Alexander Says President's Proposed Budget For Corps Of Engineers Does Not Properly Fund Water Infrastructure

Wednesday, March 2, 2016

Senator Lamar Alexander said on Wednesday that President Obama’s proposal to cut $1.4 billion from the U.S. Army Corps of Engineers’ budget would set maintenance of the nation’s water infrastructure “back more than a decade,” and would leave Chickamauga Lock stalled after two years of progress.

Senator Alexander, chairman of the Senate Appropriations Subcommittee on Energy and Water Development, said at a budget hearing with the Corps that the U.S. should build on water infrastructure investments made last year. Last year, Congress provided a record nearly $6 billion to the Corps to invest in water infrastructure.

“This budget request is an enormous step backward. In fact, if we simply approved the president’s request, the Corps of Engineers would receive less than what Congress appropriated in fiscal year 2006, setting us back more than a decade,” Alexander said adding that 138 of the nation’s locks are over 50 years old. “Our locks are the only way for many shippers to easily move things like grain, steel, fertilizer and coal up and down rivers, and having to unexpectedly shut them down for extended periods of time could be catastrophic for agriculture and other commodities that rely on the locks to get their goods to market… President Obama should make funding for our nation's waterways a priority, but this year’s budget request certainly doesn't reflect that.”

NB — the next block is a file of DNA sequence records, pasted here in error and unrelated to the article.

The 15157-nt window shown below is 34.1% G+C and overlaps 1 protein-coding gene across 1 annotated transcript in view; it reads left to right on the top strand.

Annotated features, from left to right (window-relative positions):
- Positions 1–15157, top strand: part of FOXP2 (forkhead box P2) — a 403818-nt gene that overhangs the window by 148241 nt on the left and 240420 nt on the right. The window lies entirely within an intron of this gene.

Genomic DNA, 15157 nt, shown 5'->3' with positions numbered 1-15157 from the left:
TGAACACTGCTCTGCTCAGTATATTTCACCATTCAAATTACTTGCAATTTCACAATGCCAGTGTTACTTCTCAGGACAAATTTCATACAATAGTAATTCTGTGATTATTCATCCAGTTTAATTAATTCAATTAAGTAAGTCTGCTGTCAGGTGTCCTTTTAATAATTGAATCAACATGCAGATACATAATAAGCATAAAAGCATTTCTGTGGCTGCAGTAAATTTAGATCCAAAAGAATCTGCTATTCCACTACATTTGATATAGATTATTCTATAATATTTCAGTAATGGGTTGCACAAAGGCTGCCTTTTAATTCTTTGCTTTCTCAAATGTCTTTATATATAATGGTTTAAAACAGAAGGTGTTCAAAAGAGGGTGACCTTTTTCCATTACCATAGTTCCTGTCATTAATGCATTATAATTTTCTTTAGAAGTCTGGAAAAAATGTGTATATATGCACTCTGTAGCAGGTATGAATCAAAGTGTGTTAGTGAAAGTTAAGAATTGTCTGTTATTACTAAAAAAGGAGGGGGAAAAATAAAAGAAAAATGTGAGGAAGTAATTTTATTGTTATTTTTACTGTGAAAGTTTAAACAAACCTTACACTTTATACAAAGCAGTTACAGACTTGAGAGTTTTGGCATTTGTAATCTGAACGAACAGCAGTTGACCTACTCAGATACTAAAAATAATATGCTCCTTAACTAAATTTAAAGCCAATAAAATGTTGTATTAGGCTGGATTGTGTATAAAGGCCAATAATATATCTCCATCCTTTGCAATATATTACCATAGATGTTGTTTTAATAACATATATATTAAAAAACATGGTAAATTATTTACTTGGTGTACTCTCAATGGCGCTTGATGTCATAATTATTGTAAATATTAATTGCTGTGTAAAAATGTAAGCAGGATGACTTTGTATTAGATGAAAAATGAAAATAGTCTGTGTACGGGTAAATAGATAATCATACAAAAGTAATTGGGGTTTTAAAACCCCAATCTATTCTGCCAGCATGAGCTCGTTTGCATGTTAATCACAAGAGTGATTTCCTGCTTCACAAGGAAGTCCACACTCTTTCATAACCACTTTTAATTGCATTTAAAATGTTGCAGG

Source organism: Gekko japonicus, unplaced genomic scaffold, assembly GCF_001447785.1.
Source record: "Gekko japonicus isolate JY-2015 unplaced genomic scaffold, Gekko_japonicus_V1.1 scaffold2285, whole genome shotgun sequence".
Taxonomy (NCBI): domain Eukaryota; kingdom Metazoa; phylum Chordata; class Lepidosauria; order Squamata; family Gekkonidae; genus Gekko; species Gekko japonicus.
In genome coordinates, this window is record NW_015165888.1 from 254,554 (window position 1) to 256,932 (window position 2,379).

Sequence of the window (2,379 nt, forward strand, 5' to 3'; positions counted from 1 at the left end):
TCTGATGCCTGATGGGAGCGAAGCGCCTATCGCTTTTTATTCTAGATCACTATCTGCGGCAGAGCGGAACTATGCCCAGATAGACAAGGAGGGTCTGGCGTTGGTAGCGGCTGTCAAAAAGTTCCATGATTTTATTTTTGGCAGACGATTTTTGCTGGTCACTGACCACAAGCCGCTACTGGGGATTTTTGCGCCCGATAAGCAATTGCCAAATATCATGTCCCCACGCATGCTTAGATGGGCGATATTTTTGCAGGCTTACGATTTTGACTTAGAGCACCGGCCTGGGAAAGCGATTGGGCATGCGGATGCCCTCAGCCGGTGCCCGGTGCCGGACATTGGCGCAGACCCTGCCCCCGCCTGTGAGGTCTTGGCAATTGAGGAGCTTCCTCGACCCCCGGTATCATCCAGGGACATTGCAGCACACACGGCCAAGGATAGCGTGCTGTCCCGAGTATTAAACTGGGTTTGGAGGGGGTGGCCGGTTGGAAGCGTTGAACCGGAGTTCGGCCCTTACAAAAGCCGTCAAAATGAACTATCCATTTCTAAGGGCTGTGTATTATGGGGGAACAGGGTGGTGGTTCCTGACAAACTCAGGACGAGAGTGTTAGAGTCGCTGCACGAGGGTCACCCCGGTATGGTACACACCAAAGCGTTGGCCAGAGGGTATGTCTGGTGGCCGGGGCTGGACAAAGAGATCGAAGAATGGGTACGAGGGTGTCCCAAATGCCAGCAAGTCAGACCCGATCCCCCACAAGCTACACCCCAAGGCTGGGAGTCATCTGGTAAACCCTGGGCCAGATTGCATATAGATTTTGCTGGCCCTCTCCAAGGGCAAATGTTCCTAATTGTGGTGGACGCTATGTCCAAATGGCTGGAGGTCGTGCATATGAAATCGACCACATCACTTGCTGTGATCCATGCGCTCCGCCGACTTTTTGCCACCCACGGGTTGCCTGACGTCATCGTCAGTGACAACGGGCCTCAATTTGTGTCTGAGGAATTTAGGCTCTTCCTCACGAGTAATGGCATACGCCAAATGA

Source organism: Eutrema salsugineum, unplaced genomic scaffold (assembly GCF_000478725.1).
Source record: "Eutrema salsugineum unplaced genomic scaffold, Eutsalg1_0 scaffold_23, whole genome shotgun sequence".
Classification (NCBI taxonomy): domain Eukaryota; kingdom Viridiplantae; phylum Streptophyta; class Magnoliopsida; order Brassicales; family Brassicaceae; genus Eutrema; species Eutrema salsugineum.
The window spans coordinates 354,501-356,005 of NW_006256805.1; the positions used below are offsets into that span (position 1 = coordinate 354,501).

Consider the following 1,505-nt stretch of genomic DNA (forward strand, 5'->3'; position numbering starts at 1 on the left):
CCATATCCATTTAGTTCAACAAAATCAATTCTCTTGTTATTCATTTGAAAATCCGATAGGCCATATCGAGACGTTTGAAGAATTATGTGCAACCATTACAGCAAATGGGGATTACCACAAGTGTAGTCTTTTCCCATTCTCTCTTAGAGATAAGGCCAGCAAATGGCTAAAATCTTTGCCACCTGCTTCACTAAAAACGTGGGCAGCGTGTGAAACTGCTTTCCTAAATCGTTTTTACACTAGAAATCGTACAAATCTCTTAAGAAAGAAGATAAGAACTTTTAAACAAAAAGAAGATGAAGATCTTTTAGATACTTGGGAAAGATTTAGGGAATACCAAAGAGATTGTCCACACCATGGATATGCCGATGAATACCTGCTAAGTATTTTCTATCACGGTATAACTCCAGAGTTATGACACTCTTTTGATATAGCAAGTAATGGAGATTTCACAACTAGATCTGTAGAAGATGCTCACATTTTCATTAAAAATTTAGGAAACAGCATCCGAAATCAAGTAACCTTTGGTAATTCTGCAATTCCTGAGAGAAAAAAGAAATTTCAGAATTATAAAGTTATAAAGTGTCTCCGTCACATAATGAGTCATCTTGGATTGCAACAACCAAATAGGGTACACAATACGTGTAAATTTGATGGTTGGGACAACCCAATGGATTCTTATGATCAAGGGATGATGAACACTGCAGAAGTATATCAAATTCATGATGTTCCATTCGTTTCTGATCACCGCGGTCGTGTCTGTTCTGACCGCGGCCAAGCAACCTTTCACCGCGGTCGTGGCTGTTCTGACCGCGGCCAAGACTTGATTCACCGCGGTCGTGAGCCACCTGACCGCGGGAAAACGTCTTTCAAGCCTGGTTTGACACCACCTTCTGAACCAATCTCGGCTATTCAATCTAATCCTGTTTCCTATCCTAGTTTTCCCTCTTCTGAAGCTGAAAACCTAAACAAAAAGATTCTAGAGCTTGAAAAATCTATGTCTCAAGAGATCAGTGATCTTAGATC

President Obama’s fiscal year 2017 budget request proposes to cut the Corps of Engineers’ budget by 23 percent. President Obama’s request ignores all but one of the nation’s inland waterway projects – Olmsted Locks and Dam in Illinois and Kentucky – and leaves an estimated $72 million in fees paid by barge owners to the Inland Waterways Trust Fund for lock and dam maintenance unspent. Congress increased user fees that are paid into the Inland Waterways Trust Fund at the request of commercial barge owners who rely on the locks and dams to make their livings to speed up construction of locks and dams, including Chickamauga Lock.

“The biggest problem here is you are not spending the money you are collecting. Critical projects, such as replacing Chickamauga Lock in my home state of Tennessee, have been piling up for years due to a lack of funding, and many of us in Congress have recognized that we needed to take steps to increase funding for the Corps of Engineers to address this backlog,” Senator Alexander said.

The fiscal year 2016 Omnibus Appropriations bill signed into law in December included enough funding to continue construction at the Olmsted Locks and Dam, the Lower Monongahela River Locks and Dams and the Kentucky Lock and Dam with approximately $29 million left available to continue construction of the new Chickamauga Lock. This funded Chickamauga Lock for the second consecutive year.

According to the Corps of Engineers Work Plan released in February, the $29.9 million for Chickamauga Lock will be enough to begin lock excavation, install anchors and construct a retaining wall. The Corps of Engineers estimates that it will need an additional $1.009 billion in future years to replace Chickamauga Lock.